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An unrelenting series of winter storms and an outbreak of cold air have killed several people across a half-dozen states since Friday. Now, another round of extreme cold and snow will march across the central and eastern US, setting up more hazardous travel and a brutally-cold weekend.

• More than two dozen storm-related deaths: At least 33 people have died across nine states since January 12. Fatalities have been reported in Arkansas, Illinois, Kansas, Mississippi, New York, Oregon, Pennsylvania, Tennessee and Wisconsin. In Tennessee, where seven fatalities have been reported, a box truck driver was killed Monday evening when he lost control of the vehicle on a snowy Knoxville highway and careened into a tractor-trailer, police said. Five people died in Pennsylvania when their minivan lost control on a snow-covered I-81, the coroner’s office in Lackawanna County said.

• Another round of snow and cold coming: More accumulating snow is likely from the Midwest to the East on Friday. Light totals could once again blanket Washington, DC, and New York City soon after their nearly-two year wait for an inch of snow ended early this week. Read on for a more detailed forecast.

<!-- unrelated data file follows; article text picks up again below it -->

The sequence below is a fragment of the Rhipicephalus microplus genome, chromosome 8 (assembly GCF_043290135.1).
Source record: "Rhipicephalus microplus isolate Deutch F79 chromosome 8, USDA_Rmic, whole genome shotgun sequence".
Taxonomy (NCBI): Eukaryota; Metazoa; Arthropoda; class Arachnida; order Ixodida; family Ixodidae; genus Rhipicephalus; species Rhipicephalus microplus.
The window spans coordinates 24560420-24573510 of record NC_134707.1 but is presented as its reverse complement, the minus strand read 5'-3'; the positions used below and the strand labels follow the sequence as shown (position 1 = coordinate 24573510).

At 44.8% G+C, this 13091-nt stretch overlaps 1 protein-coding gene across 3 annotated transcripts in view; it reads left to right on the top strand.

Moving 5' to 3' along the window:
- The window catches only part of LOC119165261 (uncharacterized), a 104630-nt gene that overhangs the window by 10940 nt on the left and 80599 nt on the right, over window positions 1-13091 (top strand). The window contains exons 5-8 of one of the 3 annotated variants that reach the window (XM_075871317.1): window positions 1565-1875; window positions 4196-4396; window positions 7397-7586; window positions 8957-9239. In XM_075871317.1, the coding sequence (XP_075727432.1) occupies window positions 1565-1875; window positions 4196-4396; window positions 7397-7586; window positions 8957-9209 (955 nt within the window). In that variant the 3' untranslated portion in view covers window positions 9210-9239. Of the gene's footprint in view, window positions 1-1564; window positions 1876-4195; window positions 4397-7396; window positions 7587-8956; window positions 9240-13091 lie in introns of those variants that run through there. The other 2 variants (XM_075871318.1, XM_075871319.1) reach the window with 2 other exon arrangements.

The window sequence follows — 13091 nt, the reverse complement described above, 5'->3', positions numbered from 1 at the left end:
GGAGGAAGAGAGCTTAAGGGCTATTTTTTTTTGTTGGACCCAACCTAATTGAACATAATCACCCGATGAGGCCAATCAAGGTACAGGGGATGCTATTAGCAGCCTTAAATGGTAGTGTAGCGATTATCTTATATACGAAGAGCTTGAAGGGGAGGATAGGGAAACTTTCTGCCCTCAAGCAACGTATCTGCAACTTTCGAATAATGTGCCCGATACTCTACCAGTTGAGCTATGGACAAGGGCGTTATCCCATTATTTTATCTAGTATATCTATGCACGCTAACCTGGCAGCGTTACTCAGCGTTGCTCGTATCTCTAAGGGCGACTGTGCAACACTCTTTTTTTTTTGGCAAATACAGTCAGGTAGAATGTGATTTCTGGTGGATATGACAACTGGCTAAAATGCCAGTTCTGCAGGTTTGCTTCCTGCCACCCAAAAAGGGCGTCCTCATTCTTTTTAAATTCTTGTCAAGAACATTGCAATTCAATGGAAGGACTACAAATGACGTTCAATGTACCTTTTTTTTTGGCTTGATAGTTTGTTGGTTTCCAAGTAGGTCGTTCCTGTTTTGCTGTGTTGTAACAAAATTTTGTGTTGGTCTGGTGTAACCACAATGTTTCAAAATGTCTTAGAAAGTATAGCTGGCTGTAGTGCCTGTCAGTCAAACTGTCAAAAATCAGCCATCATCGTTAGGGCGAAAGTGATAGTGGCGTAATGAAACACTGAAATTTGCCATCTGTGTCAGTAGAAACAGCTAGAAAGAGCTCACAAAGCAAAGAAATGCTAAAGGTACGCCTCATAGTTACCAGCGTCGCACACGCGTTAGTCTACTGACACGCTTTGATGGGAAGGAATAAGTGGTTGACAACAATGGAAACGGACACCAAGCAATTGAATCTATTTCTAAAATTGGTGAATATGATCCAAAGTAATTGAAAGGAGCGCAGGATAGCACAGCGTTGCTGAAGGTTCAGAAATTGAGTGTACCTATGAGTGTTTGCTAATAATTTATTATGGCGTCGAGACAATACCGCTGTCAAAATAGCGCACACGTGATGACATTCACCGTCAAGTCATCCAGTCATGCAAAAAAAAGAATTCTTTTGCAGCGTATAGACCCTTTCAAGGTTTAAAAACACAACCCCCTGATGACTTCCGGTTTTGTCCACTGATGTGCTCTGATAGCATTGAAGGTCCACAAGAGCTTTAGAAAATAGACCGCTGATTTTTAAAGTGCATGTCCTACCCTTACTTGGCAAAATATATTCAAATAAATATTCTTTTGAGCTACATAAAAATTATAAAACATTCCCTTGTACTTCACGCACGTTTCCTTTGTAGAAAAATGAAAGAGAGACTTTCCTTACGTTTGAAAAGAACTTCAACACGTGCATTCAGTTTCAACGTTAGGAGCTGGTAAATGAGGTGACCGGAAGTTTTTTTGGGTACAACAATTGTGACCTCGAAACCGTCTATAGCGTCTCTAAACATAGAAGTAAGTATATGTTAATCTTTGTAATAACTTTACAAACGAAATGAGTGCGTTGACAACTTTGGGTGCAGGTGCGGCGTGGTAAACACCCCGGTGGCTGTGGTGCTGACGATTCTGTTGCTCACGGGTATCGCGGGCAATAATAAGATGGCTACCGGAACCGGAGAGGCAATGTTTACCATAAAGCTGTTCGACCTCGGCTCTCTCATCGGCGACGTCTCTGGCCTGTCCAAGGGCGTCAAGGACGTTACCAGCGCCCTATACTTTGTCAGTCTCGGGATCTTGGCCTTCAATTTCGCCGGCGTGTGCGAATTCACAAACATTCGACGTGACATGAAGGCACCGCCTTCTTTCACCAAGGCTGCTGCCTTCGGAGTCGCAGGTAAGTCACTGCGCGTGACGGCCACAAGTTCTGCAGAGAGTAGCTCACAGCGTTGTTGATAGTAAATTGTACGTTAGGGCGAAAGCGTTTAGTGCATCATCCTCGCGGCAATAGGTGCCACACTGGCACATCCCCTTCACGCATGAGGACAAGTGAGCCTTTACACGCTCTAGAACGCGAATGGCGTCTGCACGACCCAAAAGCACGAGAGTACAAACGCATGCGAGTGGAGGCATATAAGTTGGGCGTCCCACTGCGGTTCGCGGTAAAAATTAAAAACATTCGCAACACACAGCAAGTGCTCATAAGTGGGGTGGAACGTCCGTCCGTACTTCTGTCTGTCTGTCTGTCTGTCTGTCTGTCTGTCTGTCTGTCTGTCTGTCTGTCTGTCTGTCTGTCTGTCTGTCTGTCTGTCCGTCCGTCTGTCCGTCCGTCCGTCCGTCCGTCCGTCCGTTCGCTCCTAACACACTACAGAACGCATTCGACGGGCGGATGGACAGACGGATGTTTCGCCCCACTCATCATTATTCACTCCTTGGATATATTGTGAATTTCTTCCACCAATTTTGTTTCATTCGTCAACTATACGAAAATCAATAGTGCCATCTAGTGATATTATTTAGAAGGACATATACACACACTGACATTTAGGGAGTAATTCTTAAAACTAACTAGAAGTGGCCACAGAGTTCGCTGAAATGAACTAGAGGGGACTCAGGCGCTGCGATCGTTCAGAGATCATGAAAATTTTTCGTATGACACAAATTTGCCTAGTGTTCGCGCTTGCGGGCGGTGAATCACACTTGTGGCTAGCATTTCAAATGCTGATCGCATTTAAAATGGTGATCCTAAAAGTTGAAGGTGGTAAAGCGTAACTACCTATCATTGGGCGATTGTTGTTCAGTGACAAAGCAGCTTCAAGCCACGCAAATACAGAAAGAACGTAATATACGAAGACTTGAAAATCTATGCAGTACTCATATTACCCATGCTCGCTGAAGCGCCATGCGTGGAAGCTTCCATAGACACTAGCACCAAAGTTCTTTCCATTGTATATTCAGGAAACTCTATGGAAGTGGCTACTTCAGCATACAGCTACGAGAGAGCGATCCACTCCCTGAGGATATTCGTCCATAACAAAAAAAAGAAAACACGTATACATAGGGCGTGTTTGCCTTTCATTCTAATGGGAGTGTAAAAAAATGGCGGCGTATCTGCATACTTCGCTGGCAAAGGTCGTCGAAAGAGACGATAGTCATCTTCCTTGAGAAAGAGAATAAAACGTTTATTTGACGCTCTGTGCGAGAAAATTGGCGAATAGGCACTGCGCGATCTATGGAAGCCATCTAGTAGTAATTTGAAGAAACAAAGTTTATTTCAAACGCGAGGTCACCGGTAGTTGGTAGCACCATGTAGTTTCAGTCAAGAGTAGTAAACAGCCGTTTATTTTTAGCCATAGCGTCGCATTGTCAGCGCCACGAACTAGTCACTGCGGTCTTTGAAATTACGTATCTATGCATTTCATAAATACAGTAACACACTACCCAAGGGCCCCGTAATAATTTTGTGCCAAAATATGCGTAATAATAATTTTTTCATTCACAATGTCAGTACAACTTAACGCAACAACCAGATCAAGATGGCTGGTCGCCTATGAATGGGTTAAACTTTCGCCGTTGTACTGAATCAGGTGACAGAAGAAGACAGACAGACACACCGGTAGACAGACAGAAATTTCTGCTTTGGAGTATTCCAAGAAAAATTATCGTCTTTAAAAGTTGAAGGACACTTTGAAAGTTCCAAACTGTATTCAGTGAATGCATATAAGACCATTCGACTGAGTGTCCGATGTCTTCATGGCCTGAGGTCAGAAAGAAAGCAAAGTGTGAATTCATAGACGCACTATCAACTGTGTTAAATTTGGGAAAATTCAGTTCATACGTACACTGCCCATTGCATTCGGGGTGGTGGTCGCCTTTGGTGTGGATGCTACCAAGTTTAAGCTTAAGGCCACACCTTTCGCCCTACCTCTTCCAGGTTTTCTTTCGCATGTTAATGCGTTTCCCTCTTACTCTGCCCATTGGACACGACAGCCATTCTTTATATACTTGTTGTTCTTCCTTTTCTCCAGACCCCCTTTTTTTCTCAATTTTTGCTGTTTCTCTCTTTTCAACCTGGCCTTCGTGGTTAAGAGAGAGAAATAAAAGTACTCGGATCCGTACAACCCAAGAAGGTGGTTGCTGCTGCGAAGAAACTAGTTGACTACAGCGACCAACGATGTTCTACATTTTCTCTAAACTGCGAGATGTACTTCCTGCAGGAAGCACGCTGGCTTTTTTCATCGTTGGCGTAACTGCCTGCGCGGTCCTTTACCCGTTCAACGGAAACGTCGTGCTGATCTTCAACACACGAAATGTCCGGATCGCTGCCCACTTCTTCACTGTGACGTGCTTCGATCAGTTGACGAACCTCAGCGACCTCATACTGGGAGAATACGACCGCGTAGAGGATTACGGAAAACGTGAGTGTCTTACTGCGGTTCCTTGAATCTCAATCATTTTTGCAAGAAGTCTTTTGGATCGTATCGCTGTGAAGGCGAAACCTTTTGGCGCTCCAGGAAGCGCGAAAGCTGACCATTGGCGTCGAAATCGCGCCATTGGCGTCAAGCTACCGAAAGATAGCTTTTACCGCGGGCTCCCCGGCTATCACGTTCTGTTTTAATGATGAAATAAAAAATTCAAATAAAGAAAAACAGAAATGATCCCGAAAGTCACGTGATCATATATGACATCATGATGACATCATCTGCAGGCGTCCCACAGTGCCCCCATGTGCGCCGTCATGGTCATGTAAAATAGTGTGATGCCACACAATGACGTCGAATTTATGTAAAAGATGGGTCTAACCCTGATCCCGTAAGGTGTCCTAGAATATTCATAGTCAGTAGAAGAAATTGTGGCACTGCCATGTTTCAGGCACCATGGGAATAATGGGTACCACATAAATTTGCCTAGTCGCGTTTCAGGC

• Ice knocks out power, creates treacherous travel in Northwest: Freezing rain and wind pelting the Pacific Northwest knocked out power to more than 85,000 homes and businesses in Oregon Wednesday morning amid frigid temperatures. Icy roadways and downed trees and power lines created dangerous travel conditions that triggered road closures Tuesday night and Wednesday. A nearly 50 mile-stretch of I-84 from west of Portland to the eastern side of the Oregon Cascades was shut down Tuesday night and early Wednesday due to the ice threat, according to the state’s department of transportation.

• Buffalo, New York, drivers face snowy conditions: Lake-effect snow warnings are in effect in Buffalo until Thursday night. The surrounding area could see 1 to 3 feet of localized snowfall and wind gusts up to 40 mph. More than 30 inches of snow had fallen south of Buffalo in Lackawanna, New York, as of Wednesday morning. “Travel could be very difficult to impossible. The hazardous conditions could impact the morning or evening commutes,” the weather service warned.